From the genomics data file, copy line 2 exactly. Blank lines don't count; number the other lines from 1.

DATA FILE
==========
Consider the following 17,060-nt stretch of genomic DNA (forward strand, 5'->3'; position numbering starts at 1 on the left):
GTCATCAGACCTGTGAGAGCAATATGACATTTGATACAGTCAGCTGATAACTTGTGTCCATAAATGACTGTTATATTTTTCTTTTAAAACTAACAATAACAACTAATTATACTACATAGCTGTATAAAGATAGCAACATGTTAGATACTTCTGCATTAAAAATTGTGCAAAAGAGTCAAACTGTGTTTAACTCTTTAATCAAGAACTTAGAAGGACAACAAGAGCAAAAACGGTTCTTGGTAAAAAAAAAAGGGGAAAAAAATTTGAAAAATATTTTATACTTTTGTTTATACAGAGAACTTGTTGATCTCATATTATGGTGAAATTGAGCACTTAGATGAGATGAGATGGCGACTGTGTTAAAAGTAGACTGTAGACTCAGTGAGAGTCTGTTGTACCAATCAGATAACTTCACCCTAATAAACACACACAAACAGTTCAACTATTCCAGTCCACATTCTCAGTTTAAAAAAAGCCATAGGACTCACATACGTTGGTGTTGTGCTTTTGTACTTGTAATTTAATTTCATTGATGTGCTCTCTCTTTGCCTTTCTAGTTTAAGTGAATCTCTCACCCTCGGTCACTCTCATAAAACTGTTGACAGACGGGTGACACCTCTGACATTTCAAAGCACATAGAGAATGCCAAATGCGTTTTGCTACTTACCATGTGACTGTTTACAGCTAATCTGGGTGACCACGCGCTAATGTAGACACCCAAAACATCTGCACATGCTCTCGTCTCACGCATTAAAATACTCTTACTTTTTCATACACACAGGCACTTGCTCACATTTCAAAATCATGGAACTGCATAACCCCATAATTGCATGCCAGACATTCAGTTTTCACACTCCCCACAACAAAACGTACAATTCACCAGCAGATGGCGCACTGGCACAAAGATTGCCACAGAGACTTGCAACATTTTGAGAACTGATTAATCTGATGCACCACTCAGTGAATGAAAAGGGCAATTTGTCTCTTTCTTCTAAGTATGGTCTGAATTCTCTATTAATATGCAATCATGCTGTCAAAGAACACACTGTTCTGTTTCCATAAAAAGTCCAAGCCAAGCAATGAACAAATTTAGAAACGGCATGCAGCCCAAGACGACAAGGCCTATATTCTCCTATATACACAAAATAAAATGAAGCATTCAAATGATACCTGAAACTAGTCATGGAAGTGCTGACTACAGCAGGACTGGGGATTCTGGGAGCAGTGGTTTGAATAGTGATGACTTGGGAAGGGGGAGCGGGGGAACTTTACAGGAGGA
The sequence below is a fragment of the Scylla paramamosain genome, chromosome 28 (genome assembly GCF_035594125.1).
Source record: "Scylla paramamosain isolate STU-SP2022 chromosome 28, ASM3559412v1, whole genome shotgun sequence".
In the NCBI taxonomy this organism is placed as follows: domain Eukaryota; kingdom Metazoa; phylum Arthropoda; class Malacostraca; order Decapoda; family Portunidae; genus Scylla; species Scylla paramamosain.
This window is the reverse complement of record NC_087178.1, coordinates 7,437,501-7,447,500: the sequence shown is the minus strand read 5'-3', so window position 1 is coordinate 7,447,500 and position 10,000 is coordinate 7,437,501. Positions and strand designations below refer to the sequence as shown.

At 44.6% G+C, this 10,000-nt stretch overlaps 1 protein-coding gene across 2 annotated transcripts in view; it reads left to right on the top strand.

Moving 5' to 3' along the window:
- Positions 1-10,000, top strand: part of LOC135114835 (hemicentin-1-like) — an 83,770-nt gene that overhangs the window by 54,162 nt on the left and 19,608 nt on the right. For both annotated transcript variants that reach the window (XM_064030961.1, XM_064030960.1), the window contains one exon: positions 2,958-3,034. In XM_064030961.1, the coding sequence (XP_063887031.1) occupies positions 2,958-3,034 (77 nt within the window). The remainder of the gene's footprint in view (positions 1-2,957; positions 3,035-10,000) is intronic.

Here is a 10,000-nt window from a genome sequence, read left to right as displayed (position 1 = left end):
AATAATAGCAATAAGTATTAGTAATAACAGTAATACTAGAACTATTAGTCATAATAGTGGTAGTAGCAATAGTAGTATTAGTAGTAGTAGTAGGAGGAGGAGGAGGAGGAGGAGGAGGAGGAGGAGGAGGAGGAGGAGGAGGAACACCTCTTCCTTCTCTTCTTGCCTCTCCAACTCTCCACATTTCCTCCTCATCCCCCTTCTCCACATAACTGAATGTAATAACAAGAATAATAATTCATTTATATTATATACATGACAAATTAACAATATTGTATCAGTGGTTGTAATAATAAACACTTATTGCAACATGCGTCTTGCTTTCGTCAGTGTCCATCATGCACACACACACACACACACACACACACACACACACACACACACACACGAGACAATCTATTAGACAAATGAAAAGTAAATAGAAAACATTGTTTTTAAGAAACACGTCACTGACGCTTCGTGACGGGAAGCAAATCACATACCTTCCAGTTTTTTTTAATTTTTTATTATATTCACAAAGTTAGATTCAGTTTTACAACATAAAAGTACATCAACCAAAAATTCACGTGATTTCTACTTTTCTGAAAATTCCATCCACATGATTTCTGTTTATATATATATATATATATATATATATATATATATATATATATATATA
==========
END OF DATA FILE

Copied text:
GTCATCAGACCTGTGAGAGCAATATGACATTTGATACAGTCAGCTGATAACTTGTGTCCATAAATGACTGTTATATTTTTCTTTTAAAACTAACAATAACAACTAATTATACTACATAGCTGTATAAAGATAGCAACATGTTAGATACTTCTGCATTAAAAATTGTGCAAAAGAGTCAAACTGTGTTTAACTCTTTAATCAAGAACTTAGAAGGACAACAAGAGCAAAAACGGTTCTTGGTAAAAAAAAAAGGGGAAAAAAATTTGAAAAATATTTTATACTTTTGTTTATACAGAGAACTTGTTGATCTCATATTATGGTGAAATTGAGCACTTAGATGAGATGAGATGGCGACTGTGTTAAAAGTAGACTGTAGACTCAGTGAGAGTCTGTTGTACCAATCAGATAACTTCACCCTAATAAACACACACAAACAGTTCAACTATTCCAGTCCACATTCTCAGTTTAAAAAAAGCCATAGGACTCACATACGTTGGTGTTGTGCTTTTGTACTTGTAATTTAATTTCATTGATGTGCTCTCTCTTTGCCTTTCTAGTTTAAGTGAATCTCTCACCCTCGGTCACTCTCATAAAACTGTTGACAGACGGGTGACACCTCTGACATTTCAAAGCACATAGAGAATGCCAAATGCGTTTTGCTACTTACCATGTGACTGTTTACAGCTAATCTGGGTGACCACGCGCTAATGTAGACACCCAAAACATCTGCACATGCTCTCGTCTCACGCATTAAAATACTCTTACTTTTTCATACACACAGGCACTTGCTCACATTTCAAAATCATGGAACTGCATAACCCCATAATTGCATGCCAGACATTCAGTTTTCACACTCCCCACAACAAAACGTACAATTCACCAGCAGATGGCGCACTGGCACAAAGATTGCCACAGAGACTTGCAACATTTTGAGAACTGATTAATCTGATGCACCACTCAGTGAATGAAAAGGGCAATTTGTCTCTTTCTTCTAAGTATGGTCTGAATTCTCTATTAATATGCAATCATGCTGTCAAAGAACACACTGTTCTGTTTCCATAAAAAGTCCAAGCCAAGCAATGAACAAATTTAGAAACGGCATGCAGCCCAAGACGACAAGGCCTATATTCTCCTATATACACAAAATAAAATGAAGCATTCAAATGATACCTGAAACTAGTCATGGAAGTGCTGACTACAGCAGGACTGGGGATTCTGGGAGCAGTGGTTTGAATAGTGATGACTTGGGAAGGGGGAGCGGGGGAACTTTACAGGAGGA